cient, and some of them could neither read nor write. That such people under very strong impressions in regard to a subject so infinitely momentous, as the alternative of endless happiness or everlasting destruction, should betray their solicitude by involuntary sighs and groans, and that upon finding relief in either real or supposed conversion, they should be filled with rapture bordering on frenzy, is a phenomenon neither inexplicable, nor very uncommon. Mr. Fuller, speaking of the Antinomian system, observes that "it has been embraced not so much by the learned, as by the illiterate part of professing christians ;” and adds, that "it is especially calculated for the vulgar meridian.” Had those bewildered people possessed considerable general information, and above all, had they been favored with competent doctrinal knowledge, these advantages would unquestionably have formed such a counterpoise to their highly excited feelings, as to have prevented most of their hurtful abberrations. Besides, they were to some extent literally persecuted; and this, by producing exasperation, tended to urge them on to greater irregularities. While Episcopalians and Quakers were fully tolerated, the laws withheld the same indulgence from them. Their doctrinal system, although it contained many fundamental truths of the gospel, was ridiculed and condemned in the gross; and many of their practices, adopted no doubt with honest but mistaken views, were termed oddities, and then contemptuously laughed at; or considered as fatal to the soul, and then branded with the most odious epithets. All this was calculated to exasperate their feelings, and had its influence, no doubt, in propelling them onward to further degrees of mental and practical obliquity. Nor must it be forgotten that very many of the churches, however quickened and refreshed by the Spirit of God, gave them no little reason for dissatisfaction, by continuing to practice upon the “half-way covenant,” and to admit members without requiring an account of their religious experience.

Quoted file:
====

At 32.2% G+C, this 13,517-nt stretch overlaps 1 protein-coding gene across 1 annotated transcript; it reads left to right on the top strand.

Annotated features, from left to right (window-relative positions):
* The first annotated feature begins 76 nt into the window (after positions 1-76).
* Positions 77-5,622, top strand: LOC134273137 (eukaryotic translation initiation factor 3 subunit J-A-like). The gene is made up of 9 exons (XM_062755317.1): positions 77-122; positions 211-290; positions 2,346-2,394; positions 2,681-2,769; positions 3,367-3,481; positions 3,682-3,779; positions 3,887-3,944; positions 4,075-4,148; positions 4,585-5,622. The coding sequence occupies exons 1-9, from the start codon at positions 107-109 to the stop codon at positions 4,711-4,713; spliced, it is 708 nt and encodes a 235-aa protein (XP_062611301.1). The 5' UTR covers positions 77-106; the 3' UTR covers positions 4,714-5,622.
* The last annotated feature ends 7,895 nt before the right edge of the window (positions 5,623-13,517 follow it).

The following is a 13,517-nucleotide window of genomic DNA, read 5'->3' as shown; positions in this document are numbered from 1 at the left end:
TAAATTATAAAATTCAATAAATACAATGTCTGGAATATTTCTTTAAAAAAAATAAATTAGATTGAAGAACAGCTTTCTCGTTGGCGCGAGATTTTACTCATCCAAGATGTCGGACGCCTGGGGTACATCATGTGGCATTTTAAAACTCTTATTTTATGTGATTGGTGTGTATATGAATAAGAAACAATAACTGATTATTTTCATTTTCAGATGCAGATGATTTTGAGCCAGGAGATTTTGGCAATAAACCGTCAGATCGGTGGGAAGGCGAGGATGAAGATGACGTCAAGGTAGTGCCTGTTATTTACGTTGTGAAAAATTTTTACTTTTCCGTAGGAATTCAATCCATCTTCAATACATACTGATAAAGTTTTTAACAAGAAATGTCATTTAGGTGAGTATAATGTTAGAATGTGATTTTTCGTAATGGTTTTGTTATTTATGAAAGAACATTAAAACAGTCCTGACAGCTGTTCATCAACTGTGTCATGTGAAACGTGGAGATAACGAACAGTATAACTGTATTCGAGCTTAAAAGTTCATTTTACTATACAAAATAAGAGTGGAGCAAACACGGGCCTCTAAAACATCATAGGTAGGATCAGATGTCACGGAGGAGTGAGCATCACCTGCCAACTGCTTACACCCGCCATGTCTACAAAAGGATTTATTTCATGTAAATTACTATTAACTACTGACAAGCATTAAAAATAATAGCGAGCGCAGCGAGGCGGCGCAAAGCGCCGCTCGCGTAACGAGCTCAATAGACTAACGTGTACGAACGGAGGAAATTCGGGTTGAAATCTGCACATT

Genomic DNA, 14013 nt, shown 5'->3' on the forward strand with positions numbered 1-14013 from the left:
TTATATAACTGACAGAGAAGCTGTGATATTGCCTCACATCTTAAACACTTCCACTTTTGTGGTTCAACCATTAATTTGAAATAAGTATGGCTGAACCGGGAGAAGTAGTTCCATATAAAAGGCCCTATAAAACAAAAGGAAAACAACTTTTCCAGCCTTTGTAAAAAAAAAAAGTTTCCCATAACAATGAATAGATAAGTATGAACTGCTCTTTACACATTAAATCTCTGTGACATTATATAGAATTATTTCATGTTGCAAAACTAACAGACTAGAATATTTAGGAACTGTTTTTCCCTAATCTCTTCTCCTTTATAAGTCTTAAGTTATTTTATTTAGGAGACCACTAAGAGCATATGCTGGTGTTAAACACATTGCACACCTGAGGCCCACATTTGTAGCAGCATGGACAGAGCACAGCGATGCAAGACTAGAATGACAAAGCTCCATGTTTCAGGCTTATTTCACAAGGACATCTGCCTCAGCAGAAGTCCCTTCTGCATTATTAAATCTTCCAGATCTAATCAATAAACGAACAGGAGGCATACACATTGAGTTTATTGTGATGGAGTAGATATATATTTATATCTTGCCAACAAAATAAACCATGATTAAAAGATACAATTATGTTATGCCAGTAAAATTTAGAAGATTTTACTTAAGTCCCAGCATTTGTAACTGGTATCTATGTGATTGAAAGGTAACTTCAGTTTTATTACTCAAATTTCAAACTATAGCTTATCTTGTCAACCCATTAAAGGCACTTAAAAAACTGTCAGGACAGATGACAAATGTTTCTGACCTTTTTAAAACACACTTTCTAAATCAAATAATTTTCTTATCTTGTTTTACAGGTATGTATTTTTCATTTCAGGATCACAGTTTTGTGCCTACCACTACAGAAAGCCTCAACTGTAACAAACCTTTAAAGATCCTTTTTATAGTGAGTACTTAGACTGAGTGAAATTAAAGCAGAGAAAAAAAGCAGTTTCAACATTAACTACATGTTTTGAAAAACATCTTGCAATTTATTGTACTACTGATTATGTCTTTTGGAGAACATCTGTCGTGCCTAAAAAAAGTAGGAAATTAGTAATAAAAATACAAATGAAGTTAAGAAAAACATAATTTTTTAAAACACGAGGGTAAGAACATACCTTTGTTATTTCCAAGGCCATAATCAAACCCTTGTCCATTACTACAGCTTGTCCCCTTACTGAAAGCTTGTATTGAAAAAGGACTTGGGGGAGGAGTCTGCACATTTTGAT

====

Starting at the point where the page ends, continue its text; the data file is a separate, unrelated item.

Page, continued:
We plead thus in behalf of both these classes, not because we regard them as innocent, but that the palliating circumstances of their case may not be entirely overlooked by the present generation of the orthodox, whose more consistent doctrinal views, and eligible external situation, might otherwise dispose them to pass too severe a sentence upon their ancestors. They could not indeed have been innocent; the one class in violently opposing, and the other in marring, and hastening to a close, a revival in which it has been computed, that within the period of little more than two years, more than thirty thousand souls were brought to a saving knowledge of Christ in New-England, besides many thousands in New-Jersey and other southern colonies. In our next number we shall call the attention of our readers to the writings of Dr. Bellamy, which were principally directed against the errors in doctrine and practice, which we have here detailed.